In the valley are accommodations for every purse: cabins, bungalows, fairly cheap rooms in the new Yosemite Lodge, fairly expensive ones in the Ahwahnee Hotel. The Ahwahnee was built for $1.5 million in 1927, the last of the old-style hotels put up in this region for the patriarchs of San Francisco society and their families. The dining room, modeled after a Plantagenet castle, is 60-odd feet high; public rooms and recreation rooms, movie rooms and ping-pong rooms open their rich incrustations one to the other like so many Carlsbad Caverns; and, unlike those of any other ski resort in the area, the walls are thick enough so that you do not have to share the secrets of your neighbors' bedroom and the bitterness of their après-ski conversations: "You disgraced me on the slopes today.... Perhaps if you'd kept your eyes on the hill instead of on that creature in her yellow stretch pants.... So go ahead and burn your skis, they only cost me 200 bucks...."
When Yosemite, with its predominantly family-style carriage trade, became too confining to the bright young skiers of the '30s, a new resort with the West's first chair lift was opened at the Sugar Bowl, in Norden, a few miles west of the Donner Summit. The founders were country-club people from Burlingame and other centers of West Coast wealth, and to this day the place bears an upper-class cachet.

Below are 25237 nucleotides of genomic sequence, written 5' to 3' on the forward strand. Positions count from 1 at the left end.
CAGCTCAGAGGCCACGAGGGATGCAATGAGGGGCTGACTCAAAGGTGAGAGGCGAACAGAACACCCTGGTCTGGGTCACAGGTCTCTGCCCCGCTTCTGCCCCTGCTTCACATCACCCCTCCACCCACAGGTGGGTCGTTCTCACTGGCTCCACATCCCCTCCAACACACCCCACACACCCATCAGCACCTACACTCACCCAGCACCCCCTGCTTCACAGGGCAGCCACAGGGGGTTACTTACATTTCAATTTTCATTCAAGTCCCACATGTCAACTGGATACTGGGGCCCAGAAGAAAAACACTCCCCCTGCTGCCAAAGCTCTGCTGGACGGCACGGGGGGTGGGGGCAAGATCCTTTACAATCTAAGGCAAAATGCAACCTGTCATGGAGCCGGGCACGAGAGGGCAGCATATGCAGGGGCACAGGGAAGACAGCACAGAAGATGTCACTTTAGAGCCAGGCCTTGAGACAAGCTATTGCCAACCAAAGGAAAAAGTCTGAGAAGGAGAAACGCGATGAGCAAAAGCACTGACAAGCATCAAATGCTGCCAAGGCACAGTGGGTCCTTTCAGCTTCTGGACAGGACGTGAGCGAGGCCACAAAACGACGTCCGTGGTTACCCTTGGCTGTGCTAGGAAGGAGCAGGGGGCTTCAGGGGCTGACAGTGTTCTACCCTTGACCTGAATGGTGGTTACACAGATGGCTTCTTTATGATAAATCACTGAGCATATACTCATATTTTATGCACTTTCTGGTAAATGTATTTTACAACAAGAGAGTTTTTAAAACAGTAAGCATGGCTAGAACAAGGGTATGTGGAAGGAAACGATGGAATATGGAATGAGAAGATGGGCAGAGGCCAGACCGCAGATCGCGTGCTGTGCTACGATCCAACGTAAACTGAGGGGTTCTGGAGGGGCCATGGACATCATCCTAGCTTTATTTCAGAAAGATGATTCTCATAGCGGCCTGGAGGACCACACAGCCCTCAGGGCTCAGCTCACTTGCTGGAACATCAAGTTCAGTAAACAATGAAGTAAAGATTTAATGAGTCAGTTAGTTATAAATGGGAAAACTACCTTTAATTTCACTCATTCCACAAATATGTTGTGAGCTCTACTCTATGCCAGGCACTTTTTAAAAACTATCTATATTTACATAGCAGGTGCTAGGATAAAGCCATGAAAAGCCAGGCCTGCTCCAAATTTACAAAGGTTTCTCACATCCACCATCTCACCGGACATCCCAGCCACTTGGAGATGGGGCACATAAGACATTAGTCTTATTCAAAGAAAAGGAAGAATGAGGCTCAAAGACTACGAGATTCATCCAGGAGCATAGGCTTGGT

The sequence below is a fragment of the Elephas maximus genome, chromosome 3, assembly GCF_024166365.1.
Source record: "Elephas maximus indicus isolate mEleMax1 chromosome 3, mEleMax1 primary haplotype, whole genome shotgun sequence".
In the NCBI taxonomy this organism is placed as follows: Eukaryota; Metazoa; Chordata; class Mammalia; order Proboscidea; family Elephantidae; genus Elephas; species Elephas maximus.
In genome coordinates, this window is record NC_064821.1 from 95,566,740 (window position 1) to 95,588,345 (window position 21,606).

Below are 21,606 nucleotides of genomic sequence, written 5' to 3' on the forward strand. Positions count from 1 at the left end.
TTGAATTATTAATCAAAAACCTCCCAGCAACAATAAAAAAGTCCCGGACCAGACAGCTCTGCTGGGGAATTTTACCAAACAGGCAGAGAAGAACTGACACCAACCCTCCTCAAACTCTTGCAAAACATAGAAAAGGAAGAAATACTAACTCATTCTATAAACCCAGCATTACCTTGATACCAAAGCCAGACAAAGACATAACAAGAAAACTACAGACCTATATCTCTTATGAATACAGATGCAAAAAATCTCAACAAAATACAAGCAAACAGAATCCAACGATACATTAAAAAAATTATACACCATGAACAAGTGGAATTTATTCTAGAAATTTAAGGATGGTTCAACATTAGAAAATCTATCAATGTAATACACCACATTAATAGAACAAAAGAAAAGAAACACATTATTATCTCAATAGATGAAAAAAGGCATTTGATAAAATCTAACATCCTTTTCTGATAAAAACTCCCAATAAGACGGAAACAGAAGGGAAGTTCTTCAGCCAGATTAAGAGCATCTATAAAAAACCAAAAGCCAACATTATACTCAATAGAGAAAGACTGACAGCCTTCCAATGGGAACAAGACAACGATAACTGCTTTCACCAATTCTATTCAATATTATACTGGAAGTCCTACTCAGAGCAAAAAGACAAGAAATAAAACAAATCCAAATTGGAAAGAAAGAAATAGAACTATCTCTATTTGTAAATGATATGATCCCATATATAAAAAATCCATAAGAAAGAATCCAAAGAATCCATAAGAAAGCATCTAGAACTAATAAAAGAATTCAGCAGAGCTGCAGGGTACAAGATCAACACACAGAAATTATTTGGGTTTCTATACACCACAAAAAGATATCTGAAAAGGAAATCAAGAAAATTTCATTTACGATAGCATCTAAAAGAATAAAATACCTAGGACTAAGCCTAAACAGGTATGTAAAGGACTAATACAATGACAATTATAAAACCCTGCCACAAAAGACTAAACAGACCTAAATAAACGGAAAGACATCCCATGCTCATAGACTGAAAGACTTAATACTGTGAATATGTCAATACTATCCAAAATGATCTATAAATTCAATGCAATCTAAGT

Besides the main lodge there are about 30 private houses in the valley, serviced by the lodge staff. The Bowl is several hundred yards from Highway 40 and is reached by the Magic Carpet, a grandiose aerial tramway built by Jerome Hill, of the railroad Hills, at his personal expense shortly after World War II.
There are two mountains at the Bowl: Lincoln, with a double chair lift rising 1,600 feet in 1½ miles, and Mount Disney, with a 1,200-foot vertical rise in¾ mile. Four or five trails sweep down from each peak, ranging from vertical-looking gullies to a long, slow beginners' run from the top of Disney. Facing northwest where the storms come from, the Sugar Bowl claims it can guarantee more snow than any of the neighboring resorts, and sometimes gets more than enough, as in the winter of 1957-58 when avalanches destroyed five of the concrete towers holding up the Mount Lincoln lift.
Financially solid, with a conservative and steady clientele and a good ski school headed by Junior Bounous, formerly an instructor at Alta, the Sugar Bowl has about reached the limits of its growth and, unlike its ambitious neighbors, has no vast expansion plans.